Those who wish to advance the argument that President Obama is weak and pushes forward with policies which consistently undermine the ability of the United States to exert influence and protect its own interests (as well as those of their allies) find no shortage of evidence to support their claim, from the willingness to negotiate a deal with Iran that would allow the anti-Israeli regime in Tehran to break out of its international isolation without having to concede its nuclear program — which, as Israeli commentators are keen to mention, is still advancing — to Obama’s handling of the Syrian crisis which signaled his reticence for militarily intervention in the face of clear violations of international norms and his own “red line.” In doing so, he set the stage for the Crimean crisis — and perhaps other crises to come.

All these issues are deemed to have a direct bearing on the Middle East, on American-Israeli relations and Israel’s own national security. Indeed, many in Israel argue that due to its failures elsewhere, and in an attempt to mask the fact that American influence and power are rapidly declining around the world, the Obama Administration is trying to “salvage” what is left of American prestige by pushing forward with an Israeli-Palestinians peace agreement, despite the fact that these efforts are likely to be doomed.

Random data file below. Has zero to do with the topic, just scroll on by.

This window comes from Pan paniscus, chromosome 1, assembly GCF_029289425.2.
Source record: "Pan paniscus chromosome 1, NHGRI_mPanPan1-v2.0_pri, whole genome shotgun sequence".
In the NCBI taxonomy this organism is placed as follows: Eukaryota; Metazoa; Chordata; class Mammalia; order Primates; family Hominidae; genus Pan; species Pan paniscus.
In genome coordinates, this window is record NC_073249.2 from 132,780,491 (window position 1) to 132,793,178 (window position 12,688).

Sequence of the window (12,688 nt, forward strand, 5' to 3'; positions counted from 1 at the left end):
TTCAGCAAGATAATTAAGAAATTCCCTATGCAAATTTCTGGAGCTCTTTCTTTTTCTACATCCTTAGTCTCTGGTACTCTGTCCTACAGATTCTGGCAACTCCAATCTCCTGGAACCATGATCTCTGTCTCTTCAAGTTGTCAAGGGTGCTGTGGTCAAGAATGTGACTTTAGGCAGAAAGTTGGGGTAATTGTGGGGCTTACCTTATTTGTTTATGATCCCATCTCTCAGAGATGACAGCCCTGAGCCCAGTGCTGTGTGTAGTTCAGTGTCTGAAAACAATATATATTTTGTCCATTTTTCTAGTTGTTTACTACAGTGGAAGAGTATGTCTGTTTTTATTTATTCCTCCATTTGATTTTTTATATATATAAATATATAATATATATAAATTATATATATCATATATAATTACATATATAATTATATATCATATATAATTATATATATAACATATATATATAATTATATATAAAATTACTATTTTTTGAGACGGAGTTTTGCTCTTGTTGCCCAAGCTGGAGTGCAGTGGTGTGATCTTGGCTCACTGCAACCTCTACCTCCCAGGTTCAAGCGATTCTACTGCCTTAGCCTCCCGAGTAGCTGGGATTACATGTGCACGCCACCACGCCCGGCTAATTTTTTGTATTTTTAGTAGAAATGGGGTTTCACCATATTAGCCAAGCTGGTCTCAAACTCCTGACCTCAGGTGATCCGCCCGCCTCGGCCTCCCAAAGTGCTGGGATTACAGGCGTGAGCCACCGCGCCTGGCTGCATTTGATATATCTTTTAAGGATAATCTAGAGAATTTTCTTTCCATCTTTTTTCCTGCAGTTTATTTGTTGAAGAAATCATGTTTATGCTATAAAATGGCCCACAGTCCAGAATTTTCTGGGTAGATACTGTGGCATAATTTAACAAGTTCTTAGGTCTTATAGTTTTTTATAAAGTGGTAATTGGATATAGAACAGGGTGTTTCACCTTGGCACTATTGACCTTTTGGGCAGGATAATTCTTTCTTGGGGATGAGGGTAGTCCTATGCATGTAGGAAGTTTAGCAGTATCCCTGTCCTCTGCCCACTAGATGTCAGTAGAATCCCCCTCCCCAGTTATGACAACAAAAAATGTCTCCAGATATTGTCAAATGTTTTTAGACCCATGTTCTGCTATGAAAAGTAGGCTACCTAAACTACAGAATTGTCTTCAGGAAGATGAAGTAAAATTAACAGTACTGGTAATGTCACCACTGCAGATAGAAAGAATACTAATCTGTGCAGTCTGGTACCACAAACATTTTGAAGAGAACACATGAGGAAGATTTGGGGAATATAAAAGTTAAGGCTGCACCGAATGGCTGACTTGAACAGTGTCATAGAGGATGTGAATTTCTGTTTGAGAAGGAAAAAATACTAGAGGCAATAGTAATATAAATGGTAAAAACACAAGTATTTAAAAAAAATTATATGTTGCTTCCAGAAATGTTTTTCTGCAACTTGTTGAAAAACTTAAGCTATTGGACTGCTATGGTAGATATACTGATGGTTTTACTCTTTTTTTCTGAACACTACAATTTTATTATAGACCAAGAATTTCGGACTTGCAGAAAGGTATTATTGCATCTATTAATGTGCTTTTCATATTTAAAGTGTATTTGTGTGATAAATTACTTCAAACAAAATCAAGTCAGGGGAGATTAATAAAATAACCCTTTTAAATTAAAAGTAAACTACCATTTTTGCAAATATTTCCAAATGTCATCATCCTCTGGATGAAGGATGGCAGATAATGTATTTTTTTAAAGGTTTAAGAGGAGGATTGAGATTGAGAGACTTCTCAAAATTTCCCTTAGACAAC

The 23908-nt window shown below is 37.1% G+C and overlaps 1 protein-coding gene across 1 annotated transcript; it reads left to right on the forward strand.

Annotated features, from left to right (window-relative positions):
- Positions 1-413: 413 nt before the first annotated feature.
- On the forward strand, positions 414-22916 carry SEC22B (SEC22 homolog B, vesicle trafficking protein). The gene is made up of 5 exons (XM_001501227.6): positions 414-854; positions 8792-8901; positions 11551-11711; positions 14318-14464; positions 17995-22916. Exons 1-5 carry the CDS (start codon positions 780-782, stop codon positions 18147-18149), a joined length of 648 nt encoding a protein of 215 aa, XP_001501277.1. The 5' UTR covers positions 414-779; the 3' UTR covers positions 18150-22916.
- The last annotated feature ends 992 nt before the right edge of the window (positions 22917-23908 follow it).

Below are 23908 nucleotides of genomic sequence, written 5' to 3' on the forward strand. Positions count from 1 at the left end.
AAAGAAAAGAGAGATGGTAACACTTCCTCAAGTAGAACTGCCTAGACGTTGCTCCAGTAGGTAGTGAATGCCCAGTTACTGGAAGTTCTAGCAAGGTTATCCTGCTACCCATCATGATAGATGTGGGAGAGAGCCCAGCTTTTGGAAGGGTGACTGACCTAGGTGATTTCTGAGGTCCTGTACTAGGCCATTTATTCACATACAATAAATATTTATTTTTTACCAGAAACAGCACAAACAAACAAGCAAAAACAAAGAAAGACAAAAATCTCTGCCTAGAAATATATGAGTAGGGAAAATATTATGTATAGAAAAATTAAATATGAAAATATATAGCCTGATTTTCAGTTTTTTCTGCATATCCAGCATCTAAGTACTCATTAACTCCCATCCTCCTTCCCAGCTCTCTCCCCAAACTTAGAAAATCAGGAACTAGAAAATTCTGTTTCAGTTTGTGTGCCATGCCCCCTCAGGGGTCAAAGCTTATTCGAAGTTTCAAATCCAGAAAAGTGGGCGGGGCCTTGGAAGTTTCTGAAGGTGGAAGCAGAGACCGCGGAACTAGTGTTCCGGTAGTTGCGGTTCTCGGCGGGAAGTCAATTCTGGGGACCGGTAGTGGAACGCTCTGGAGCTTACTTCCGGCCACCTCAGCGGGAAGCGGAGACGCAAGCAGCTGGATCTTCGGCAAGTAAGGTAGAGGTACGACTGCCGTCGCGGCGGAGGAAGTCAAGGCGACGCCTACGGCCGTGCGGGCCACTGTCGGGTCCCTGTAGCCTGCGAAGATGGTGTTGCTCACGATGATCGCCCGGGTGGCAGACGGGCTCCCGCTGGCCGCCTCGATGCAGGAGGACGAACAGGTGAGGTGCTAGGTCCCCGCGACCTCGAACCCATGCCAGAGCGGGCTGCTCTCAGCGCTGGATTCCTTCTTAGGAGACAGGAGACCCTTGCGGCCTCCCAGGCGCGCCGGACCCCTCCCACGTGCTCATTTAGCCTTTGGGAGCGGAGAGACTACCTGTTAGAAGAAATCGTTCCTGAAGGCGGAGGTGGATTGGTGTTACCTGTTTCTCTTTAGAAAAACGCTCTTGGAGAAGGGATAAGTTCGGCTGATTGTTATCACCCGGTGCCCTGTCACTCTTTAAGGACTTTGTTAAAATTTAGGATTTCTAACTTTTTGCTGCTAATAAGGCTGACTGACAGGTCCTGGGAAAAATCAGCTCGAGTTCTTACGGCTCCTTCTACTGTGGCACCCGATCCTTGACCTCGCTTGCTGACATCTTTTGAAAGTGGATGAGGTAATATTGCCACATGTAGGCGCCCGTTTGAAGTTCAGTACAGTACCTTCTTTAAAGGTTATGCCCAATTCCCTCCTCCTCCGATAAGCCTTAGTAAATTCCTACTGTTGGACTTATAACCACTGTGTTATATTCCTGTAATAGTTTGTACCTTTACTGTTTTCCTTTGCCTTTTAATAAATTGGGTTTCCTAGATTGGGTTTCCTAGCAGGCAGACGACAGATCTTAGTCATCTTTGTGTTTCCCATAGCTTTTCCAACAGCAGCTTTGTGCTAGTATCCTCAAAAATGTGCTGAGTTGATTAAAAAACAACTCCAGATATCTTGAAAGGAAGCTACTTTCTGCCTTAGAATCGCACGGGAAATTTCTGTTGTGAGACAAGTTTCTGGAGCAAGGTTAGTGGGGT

Against this backdrop, it should come as no surprise that Israeli dissatisfaction with American foreign policies at the top levels of government has flowed into the public sphere and led to highly publicized backlashes.

Most recently, Israel’s defense minister, Moshe Ya’alon, publicly criticized efforts to broker a peace deal between Israel and the Palestinians, saying America has “misconceived notions” and “does not understand the Middle East.”

His remarks came five days after he personally attacked Secretary of State John Kerry saying, “Kerry is messianic and obsessive. The only chance for Israel to be left alone is if Kerry wins a Nobel Peace Prize and leaves us alone.”